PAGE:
Fearing the appropriation of technologies that are said to affect US national security, a federal agency in Washington is considering limiting Beijing's ability to invest in Silicon Valley companies and startups, as China seeks to modernize its military forces.
The Committee on Foreign Investment in the United States (CFIUS), a secretive group that documents the purchase of US companies by foreign entities, is poised to strengthen its regulatory role, particularly regarding China, based on a call from US lawmakers to improve national security.
New technologies, including machine learning and artificial intelligence currently in development in the high-tech Silicon Valley corridor in California are increasingly fertile ground for Chinese investment, and CFIUS wants to make sure the US isn't giving away the farm.
According to the unreleased Pentagon report, which was viewed by Reuters, China seeks to use new US tech to upgrade its military, and CFIUS has been tasked with stepping up its oversight, as lawmakers demand greater security.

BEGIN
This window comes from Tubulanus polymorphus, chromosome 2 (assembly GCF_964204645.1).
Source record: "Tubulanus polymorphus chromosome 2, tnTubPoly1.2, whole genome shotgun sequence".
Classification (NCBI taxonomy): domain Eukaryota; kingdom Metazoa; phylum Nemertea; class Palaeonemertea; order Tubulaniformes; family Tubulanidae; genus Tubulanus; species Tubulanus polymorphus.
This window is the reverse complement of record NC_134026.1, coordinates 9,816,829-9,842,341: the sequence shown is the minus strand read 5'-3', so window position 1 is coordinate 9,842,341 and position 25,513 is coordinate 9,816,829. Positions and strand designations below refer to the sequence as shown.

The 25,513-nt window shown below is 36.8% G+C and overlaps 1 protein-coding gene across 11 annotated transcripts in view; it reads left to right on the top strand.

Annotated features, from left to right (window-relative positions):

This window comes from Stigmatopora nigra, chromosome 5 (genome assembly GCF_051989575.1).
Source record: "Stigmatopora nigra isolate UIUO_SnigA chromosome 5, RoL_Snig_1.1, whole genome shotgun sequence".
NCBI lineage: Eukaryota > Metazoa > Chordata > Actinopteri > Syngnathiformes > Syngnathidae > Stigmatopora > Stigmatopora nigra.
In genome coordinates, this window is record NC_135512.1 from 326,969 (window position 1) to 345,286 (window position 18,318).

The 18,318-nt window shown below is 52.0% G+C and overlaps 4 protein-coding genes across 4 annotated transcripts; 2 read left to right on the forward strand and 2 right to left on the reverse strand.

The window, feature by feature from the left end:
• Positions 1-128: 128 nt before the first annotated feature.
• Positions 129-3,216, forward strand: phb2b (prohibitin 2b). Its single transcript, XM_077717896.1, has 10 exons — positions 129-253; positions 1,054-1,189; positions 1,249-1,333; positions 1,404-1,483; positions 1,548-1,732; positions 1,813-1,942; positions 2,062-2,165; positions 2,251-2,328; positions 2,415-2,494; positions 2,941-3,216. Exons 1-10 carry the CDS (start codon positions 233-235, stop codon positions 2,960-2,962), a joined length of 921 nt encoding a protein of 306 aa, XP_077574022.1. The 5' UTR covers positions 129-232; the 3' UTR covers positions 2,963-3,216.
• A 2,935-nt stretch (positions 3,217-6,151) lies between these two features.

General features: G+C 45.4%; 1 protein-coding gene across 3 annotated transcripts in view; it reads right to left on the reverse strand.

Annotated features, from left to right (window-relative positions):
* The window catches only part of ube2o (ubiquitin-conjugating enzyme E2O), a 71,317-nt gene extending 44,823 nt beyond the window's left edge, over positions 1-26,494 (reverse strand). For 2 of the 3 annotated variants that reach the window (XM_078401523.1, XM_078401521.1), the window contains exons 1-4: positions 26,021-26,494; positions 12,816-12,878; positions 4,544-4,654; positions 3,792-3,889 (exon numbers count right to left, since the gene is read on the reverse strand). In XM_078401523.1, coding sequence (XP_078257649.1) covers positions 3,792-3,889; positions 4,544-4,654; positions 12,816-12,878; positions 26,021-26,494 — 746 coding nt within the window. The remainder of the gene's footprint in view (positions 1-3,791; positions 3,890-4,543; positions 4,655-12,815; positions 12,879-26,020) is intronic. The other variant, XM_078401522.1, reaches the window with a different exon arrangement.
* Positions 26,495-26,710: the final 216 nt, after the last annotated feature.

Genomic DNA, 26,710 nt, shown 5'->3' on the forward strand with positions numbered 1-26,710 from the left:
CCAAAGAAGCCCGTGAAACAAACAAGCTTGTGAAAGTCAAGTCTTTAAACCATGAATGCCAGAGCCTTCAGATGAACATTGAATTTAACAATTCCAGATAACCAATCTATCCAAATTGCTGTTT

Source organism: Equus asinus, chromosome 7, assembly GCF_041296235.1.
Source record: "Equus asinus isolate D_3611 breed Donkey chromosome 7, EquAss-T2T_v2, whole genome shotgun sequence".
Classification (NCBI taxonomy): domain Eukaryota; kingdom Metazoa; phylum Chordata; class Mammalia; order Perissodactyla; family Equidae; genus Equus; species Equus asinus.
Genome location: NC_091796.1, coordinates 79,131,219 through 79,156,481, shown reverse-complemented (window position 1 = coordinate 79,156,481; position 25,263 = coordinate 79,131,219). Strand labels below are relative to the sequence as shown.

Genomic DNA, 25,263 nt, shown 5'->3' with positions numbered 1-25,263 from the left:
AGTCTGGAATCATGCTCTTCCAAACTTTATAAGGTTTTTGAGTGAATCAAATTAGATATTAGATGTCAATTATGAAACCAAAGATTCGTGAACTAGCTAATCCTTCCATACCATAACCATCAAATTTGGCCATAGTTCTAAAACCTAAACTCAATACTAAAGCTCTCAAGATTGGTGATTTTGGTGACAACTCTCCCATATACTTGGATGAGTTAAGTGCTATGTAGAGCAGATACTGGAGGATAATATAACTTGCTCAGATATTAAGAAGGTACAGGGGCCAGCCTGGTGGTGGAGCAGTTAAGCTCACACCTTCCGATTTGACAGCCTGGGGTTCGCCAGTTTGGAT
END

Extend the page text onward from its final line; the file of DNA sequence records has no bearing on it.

"We're examining CFIUS to look at the long-term health and security of the US economy, given China's predatory practices," said an official with the Trump administration who was not authorized to speak publicly, according to Reuters.
On Tuesday, US Defense Secretary Jim Mattis commented to a Senate panel that the federal agency is "outdated" and declared that CFIUS "needs to be updated to deal with today's situation."
The not-so-well-known federal organization, which ordinarily refrains from commenting to the media on any and all policy decisions it takes, is run by the US Treasury Department, and includes representatives from the departments of Defense, Justice, Homeland Security, Commerce, State and Energy, according to Reuters.
During the administration of President Barack Obama, CFIUS cancelled several Chinese acquisitions of US computer chip developers.
Echoing the sentiment of many on Capitol Hill, James Lewis, a military technology expert with the Center for Security and International Studies, claimed that the US government should be tightening the regulations around Beijing's high-tech buying spree in the US.
"The Chinese have found a way around our protections, our safeguards, on technology transfer in foreign investment. And they're using it to pull ahead of us, both economically and militarily," he claimed.
"I think that's a big deal," the consultant added.
China made some $45.6 billion in purchases and investments in the US in 2016, making the Washington Beijing's largest stop for foreign investment, cited by Reuters.